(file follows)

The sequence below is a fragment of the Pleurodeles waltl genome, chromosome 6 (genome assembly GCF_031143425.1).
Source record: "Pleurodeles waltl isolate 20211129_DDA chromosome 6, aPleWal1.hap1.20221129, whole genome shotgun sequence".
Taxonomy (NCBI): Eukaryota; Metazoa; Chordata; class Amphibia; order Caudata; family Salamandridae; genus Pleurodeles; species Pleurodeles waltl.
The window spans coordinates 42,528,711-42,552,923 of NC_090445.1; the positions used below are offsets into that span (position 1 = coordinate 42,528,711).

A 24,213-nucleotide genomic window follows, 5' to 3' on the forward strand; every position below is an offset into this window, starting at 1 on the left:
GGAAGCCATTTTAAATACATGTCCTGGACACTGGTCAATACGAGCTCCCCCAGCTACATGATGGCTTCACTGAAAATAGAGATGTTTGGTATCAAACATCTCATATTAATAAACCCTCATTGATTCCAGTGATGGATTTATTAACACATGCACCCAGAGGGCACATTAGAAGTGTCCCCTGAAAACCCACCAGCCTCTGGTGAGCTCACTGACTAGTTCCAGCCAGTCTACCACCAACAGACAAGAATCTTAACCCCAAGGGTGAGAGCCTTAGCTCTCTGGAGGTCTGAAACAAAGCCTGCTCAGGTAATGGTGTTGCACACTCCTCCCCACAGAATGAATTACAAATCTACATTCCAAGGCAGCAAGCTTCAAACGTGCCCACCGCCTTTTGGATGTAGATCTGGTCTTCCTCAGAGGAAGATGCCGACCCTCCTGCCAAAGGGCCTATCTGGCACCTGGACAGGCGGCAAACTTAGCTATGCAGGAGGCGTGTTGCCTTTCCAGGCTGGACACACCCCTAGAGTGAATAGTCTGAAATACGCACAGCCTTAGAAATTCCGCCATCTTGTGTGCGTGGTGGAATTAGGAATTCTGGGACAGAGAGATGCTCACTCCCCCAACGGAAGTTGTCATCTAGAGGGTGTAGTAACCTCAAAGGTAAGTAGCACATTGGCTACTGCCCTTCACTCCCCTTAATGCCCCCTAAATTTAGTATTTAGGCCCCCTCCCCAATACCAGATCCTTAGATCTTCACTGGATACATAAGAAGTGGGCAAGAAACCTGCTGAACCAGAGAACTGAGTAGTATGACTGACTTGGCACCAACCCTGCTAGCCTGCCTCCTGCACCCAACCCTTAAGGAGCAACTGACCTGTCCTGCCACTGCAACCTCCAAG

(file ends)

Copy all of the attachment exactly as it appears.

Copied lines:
The sequence below is a fragment of the Pleurodeles waltl genome, chromosome 6 (genome assembly GCF_031143425.1).
Source record: "Pleurodeles waltl isolate 20211129_DDA chromosome 6, aPleWal1.hap1.20221129, whole genome shotgun sequence".
Taxonomy (NCBI): Eukaryota; Metazoa; Chordata; class Amphibia; order Caudata; family Salamandridae; genus Pleurodeles; species Pleurodeles waltl.
The window spans coordinates 42,528,711-42,552,923 of NC_090445.1; the positions used below are offsets into that span (position 1 = coordinate 42,528,711).

A 24,213-nucleotide genomic window follows, 5' to 3' on the forward strand; every position below is an offset into this window, starting at 1 on the left:
GGAAGCCATTTTAAATACATGTCCTGGACACTGGTCAATACGAGCTCCCCCAGCTACATGATGGCTTCACTGAAAATAGAGATGTTTGGTATCAAACATCTCATATTAATAAACCCTCATTGATTCCAGTGATGGATTTATTAACACATGCACCCAGAGGGCACATTAGAAGTGTCCCCTGAAAACCCACCAGCCTCTGGTGAGCTCACTGACTAGTTCCAGCCAGTCTACCACCAACAGACAAGAATCTTAACCCCAAGGGTGAGAGCCTTAGCTCTCTGGAGGTCTGAAACAAAGCCTGCTCAGGTAATGGTGTTGCACACTCCTCCCCACAGAATGAATTACAAATCTACATTCCAAGGCAGCAAGCTTCAAACGTGCCCACCGCCTTTTGGATGTAGATCTGGTCTTCCTCAGAGGAAGATGCCGACCCTCCTGCCAAAGGGCCTATCTGGCACCTGGACAGGCGGCAAACTTAGCTATGCAGGAGGCGTGTTGCCTTTCCAGGCTGGACACACCCCTAGAGTGAATAGTCTGAAATACGCACAGCCTTAGAAATTCCGCCATCTTGTGTGCGTGGTGGAATTAGGAATTCTGGGACAGAGAGATGCTCACTCCCCCAACGGAAGTTGTCATCTAGAGGGTGTAGTAACCTCAAAGGTAAGTAGCACATTGGCTACTGCCCTTCACTCCCCTTAATGCCCCCTAAATTTAGTATTTAGGCCCCCTCCCCAATACCAGATCCTTAGATCTTCACTGGATACATAAGAAGTGGGCAAGAAACCTGCTGAACCAGAGAACTGAGTAGTATGACTGACTTGGCACCAACCCTGCTAGCCTGCCTCCTGCACCCAACCCTTAAGGAGCAACTGACCTGTCCTGCCACTGCAACCTCCAAG